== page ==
Research Data

The big (data) deal in scholarly publishing

While the principles of publishing hold fast, technological innovation presents new possibilities for researchers and publishers

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Jason Chan is Director of Corporate Relations for Asia Pacific at Elsevier.The confluence of cloud computing, big data analytics and social networking is precipitating new possibilities, especially in how researchers are able to identify and work with like-minded collaborators as well as how quickly and conveniently scholarly works can be disseminated and made more discoverable.

Big data is fueling big ideas at Elsevier. In a recent article published in China Publishing & Media Journal, Yukun Harsono, Elsevier’s Managing Director of Greater China, wrote about how big data is transforming the face of academic publishing. The full article is translated and reprinted below with the permission of the news publication. 

– Jason Chan

Yukun Harsono is Managing Director of Greater Asia for Elsevier. While disseminating quality scholarly content will always remain the core functional focus of academic publishing to advance the boundaries of knowledge and human progress, information growth and the convergence of technologies have certainly transformed how we publish science.

Scientific research has been generating and publishing large volumes of data sets for well over 150 years. Scholarly publishers filtered, curated and published in traditional print peer-review journals, which were shipped out to academic libraries worldwide. Researchers looking for foundational content used to spend hours in a library sifting through hundreds of pages of scientific data recommended by their peers, which would have required a further labor-intensive effort to pull out important points to share with colleagues. It was a linear way of conducting search and discovery.

Text digitization shifted the printed word to an electronic format in the early 1970s, but the development of the Internet was the killer application that truly liberalized information flow. This technology development, coupled with the enabling power of search engines, defined how the world – and researchers – look for information today.

Suddenly the floodgates were thrown open as the explosion of information created a digital data deluge that continues to grow at an unprecedented rate. The latest Digital Universe study from technology analyst IDC reveals that the digital universe is expected to double every two years and will multiply 10-fold between 2013 and 2020 – from 4.4 trillion gigabytes to 44 trillion gigabytes. For a sense of scale, if each byte of data were equal an inch, it would be similar to making 1 million round trips between Earth and Pluto.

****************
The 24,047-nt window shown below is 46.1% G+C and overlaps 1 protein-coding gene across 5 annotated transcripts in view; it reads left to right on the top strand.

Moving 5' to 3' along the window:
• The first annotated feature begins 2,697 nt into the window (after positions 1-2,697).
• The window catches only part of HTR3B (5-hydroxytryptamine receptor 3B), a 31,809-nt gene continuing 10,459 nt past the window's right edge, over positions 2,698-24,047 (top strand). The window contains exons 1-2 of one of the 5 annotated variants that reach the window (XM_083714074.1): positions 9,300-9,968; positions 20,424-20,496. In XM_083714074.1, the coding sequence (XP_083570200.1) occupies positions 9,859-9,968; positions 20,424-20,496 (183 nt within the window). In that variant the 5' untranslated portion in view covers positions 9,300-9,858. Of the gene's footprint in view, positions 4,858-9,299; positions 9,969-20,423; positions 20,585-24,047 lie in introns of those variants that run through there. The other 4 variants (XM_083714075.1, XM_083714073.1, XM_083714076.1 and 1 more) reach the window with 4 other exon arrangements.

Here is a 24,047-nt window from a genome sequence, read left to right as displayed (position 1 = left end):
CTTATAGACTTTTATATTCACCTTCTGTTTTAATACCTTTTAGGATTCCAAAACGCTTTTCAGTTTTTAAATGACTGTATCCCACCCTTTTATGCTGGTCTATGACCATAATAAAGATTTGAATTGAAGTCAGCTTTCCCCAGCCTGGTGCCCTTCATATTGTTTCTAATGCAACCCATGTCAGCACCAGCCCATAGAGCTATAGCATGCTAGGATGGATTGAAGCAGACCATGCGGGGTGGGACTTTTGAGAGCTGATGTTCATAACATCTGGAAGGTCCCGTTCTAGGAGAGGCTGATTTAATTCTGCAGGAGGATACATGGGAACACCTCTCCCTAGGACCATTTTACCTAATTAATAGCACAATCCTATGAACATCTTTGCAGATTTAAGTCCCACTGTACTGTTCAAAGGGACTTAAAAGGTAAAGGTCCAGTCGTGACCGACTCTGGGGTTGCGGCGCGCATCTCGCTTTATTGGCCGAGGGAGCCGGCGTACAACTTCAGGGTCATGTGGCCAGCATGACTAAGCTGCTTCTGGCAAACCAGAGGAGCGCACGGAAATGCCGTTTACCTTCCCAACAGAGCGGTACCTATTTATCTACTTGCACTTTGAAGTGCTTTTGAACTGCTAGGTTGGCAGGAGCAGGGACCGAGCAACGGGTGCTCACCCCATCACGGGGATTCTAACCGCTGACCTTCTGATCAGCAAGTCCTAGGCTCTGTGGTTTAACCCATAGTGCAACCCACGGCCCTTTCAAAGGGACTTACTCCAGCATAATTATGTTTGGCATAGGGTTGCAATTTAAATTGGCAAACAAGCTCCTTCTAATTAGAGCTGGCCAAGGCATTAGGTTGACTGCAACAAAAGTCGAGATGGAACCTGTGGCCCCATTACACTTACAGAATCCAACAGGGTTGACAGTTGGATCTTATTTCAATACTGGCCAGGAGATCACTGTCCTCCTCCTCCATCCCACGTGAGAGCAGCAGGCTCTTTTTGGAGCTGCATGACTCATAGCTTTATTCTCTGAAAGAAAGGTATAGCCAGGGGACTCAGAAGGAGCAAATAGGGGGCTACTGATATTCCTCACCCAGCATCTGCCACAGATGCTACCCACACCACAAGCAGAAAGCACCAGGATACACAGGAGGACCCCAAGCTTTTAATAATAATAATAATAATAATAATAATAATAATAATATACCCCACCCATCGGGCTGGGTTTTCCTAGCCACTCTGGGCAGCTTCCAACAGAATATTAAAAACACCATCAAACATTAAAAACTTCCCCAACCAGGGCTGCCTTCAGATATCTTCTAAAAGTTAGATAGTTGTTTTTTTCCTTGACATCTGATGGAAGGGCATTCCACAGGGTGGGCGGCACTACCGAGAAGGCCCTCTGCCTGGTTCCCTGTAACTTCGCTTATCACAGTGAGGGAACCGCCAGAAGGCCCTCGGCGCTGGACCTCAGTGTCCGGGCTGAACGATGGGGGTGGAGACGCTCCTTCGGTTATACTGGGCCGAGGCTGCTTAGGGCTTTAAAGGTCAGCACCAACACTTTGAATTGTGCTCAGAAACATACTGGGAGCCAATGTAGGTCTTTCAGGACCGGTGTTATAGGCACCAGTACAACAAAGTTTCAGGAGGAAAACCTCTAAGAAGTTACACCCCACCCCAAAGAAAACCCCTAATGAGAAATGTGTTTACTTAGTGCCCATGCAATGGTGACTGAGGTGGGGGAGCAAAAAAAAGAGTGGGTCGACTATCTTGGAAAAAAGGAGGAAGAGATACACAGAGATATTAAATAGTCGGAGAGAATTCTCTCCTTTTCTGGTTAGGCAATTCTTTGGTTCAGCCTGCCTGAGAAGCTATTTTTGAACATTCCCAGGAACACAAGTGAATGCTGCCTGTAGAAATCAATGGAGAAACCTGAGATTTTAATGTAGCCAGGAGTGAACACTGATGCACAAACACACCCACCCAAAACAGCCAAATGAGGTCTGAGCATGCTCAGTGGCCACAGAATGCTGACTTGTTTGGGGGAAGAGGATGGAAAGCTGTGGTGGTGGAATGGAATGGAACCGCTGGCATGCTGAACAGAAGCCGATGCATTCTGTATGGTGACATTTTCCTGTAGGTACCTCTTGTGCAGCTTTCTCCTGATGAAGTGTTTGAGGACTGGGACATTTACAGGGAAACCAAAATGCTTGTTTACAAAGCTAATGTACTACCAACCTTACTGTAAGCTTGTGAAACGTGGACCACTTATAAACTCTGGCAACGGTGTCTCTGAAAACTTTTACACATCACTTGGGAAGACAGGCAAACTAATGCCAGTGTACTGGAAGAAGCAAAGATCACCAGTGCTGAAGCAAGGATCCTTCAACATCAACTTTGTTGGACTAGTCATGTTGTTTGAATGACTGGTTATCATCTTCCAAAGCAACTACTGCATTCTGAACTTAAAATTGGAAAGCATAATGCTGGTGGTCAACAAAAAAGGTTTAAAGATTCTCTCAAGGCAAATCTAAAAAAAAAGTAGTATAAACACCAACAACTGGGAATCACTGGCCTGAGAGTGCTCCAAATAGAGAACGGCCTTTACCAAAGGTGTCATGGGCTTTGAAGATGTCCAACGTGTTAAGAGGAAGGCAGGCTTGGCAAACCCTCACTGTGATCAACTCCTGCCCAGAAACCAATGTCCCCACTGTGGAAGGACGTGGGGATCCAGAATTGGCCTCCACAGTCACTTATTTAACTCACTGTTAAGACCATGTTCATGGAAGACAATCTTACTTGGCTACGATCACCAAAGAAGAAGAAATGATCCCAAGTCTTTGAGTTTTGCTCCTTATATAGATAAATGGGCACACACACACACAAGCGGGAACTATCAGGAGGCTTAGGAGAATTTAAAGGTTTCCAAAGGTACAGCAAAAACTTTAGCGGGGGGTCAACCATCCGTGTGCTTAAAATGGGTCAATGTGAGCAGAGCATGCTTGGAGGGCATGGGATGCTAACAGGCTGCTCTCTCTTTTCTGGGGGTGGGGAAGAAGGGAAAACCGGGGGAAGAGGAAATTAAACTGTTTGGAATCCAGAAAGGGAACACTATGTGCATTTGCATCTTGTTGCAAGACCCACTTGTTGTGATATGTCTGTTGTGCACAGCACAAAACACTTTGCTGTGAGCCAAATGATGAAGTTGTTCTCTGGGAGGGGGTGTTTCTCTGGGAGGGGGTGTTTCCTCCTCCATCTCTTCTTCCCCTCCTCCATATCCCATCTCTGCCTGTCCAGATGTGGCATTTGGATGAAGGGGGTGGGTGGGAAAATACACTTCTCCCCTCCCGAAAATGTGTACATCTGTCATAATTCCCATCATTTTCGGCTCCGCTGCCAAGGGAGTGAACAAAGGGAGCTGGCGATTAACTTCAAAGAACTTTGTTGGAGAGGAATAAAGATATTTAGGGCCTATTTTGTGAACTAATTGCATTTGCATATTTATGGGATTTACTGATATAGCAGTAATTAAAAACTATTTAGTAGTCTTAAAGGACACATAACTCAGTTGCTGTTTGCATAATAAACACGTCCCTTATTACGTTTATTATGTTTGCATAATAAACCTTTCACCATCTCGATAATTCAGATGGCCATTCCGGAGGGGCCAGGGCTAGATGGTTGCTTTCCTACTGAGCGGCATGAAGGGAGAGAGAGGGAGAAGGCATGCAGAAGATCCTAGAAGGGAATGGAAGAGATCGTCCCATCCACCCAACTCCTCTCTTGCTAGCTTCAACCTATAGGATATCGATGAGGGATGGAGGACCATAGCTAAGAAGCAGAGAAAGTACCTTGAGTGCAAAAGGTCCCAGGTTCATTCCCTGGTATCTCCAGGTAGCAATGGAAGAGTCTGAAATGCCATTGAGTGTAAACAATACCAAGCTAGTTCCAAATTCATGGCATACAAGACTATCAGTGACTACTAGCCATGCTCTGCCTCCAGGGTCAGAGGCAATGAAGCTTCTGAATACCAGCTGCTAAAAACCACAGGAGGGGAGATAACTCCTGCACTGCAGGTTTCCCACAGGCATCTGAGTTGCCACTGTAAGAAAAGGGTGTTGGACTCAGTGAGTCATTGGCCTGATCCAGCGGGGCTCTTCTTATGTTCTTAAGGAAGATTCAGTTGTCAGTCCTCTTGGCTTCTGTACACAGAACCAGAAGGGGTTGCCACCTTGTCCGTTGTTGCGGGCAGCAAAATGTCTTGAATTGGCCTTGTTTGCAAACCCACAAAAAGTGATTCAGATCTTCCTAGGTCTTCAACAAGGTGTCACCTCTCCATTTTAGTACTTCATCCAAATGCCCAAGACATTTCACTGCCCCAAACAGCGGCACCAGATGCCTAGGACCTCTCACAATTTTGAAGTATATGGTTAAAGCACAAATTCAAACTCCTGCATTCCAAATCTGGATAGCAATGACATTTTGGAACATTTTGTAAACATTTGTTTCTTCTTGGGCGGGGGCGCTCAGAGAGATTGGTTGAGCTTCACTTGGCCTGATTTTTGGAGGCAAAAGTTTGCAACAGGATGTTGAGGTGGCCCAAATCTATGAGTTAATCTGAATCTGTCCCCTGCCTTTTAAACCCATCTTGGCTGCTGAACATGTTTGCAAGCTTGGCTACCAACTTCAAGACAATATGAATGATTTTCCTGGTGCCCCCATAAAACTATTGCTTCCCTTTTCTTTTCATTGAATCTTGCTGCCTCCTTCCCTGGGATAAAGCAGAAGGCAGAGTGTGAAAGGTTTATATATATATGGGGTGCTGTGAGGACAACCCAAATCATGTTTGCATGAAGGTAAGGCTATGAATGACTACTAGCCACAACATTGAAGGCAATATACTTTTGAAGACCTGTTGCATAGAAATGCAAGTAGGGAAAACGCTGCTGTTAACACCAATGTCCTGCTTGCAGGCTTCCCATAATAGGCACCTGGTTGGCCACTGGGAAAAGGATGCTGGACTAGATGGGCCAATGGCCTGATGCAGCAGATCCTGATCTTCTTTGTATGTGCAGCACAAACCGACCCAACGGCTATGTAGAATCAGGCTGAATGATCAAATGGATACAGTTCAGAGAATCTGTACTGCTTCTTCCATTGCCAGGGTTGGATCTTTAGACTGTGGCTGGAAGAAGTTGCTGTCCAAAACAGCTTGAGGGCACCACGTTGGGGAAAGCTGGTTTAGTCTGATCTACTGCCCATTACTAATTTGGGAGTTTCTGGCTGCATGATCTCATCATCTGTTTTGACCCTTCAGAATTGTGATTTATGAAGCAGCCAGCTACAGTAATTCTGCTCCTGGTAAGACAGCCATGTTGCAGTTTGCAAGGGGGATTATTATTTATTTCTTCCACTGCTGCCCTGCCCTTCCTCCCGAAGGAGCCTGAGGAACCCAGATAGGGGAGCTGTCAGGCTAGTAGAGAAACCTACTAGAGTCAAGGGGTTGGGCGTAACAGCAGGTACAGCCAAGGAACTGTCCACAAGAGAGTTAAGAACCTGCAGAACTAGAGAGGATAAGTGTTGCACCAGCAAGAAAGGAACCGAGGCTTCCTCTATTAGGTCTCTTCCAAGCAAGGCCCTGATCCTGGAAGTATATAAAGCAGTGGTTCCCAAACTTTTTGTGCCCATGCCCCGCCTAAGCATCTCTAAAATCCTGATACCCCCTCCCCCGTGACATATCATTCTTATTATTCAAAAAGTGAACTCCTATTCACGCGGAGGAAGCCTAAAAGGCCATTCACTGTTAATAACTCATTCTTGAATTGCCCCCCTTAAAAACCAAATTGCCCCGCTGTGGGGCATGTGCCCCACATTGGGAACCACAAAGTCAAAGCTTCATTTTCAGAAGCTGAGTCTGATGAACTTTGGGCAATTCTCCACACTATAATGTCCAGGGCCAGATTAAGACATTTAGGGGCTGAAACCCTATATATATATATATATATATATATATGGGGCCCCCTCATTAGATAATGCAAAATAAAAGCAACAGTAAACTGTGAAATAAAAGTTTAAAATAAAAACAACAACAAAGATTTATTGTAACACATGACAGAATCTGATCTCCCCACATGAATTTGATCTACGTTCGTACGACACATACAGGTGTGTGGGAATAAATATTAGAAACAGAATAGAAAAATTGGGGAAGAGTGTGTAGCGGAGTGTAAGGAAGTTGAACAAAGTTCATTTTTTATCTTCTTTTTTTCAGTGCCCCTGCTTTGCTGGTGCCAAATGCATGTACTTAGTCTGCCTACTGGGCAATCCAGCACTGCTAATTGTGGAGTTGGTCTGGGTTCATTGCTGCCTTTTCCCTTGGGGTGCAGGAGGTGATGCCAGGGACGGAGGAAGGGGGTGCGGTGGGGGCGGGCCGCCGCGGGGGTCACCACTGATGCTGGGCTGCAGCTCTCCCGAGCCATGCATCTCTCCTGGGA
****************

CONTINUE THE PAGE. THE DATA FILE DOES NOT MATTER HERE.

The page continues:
The digital universe is expected to multiply 10-fold between 2013 and 2020 – from 4.4 trillion gigabytes to 44 trillion, according to IDC.There’s not a lot said about information growth in academic research, but statistics based on our Scopus database show that scholarly output has grown 100 percent over the last 18 years from 1996 to 2014. A blog in the science publication Nature highlighted a study indicating that the rate of global scientific output doubles every nine years. But these data points still don’t account for true data growth and is a rather simplistic way of looking at the situation.

In this digital age, research papers aren’t just confined to text-based documents. File sizes are expanding in tandem with digital sources, contributed by the intersection of the Internet with digital devices. Research information can now include content-rich assets such as social media streams, images, audio and video files as well as crowdsourced data. We're seeing larger-format files (seismic scans can be 5 terabytes per file) and massive numbers of smaller files (email, social media, etc.) that can potentially be valuable data when processed alongside other appropriate and relevant sources.

In itself, scientific research is self-perpetuating. Through tests, experiments and hypotheses, academics are generating multiple data sets as byproducts of their own research, and those data sets are then used and cited in other research works. But what happens when applications purposed for social networking, text-mining, sharing, collaborating and predictive analytics are further applied? The original same data sets are given new sources of life and we experience a secondary burst of information growth.

The avalanche of information called for powerful data management and analytics tools that is able to extract correlations from both static and dynamic data, and introduced big data in a big way. Strategically administered, big data is able to harvest previously unknown but useful information and insights to spark ideas that drive new discoveries, fueling the cycle of academic research.

Why big data is good for academic publishing

Academic information solutions providers such as Elsevier sit on vast databases of high-quality scientific, technical and medical research content that has been collected, curated, aggregated, disseminated and published for over 10 decades. Tens of millions of data points are being processed each day as scientists search, read, download and interact with our publications on the ScienceDirect database of scientific articles.